Most library services are run by local authorities, which are having to save 29% of their budget over four years, with a larger proportion of the saving likely to fall in 2011/12. Libraries are vulnerable because many local authorities do not appear to see them as a high priority. Even though libraries may not close, they may find their staff reduced and their book funds cut.
The CWA, which represents the interests of published crime writers, say that with 321.5million visits to UK libraries in 2009-10 alone, it is crucial that authors help them to survive and thrive. Crime is the most borrowed genre from UK libraries.
The association already runs the annual Young Crime Writers Competition exclusively through libraries, acknowledging the role that they play in encouraging young people to read. CWA members also hold a large number of meet-the-author sessions. In addition, the CWA organises National Crime Writing Week, which will this year run between June 13 and 19, and again involves events and readings in libraries. The winner of the Young Crime Writers Competition will be announced during the week.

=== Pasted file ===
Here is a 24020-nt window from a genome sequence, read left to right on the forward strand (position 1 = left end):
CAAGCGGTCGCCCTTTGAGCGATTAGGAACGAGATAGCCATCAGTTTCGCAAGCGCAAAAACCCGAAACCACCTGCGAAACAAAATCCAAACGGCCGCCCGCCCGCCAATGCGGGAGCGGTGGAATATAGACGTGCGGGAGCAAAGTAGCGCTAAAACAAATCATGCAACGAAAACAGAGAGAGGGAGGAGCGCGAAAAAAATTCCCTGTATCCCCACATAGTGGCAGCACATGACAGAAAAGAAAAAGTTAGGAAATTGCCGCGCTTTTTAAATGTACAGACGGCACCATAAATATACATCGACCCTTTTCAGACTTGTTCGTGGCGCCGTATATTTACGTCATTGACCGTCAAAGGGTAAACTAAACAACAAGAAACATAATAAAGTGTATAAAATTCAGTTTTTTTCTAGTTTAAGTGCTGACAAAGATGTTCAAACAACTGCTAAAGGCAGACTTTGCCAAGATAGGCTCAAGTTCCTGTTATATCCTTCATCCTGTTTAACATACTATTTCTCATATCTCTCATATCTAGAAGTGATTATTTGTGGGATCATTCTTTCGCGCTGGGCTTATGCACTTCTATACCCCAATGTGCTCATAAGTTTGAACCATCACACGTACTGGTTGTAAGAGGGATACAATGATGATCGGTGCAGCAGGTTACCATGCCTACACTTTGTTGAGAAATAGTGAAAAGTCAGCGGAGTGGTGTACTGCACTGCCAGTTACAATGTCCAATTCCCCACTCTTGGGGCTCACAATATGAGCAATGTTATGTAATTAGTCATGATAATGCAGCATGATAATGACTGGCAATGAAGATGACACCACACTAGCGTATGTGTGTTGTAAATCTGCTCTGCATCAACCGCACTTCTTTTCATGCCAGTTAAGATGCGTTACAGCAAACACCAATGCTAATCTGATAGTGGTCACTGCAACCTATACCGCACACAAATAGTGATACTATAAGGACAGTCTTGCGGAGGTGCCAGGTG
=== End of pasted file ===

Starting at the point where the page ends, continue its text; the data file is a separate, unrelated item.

The CWA campaign includes asking all its members to consider staging at least three events in their local library each year and establishing co-ordinators who can help libraries to contact authors for events. CWA members will be approaching their local libraries to discuss the campaign and the CWA is talking to publishers to seek their support.
CWA Chair, the best-selling crime novelist Peter James, said: “We feel it is not enough to say that we oppose cuts to libraries. We want to do more, to offer practical help to libraries in their hour of need, hence our programme of initiatives to raise their profile. We feel passionate about libraries and want to do everything that we can to help in these difficult times. Libraries have been very good to the crime writers of the UK and we wish to acknowledge that through our campaign.”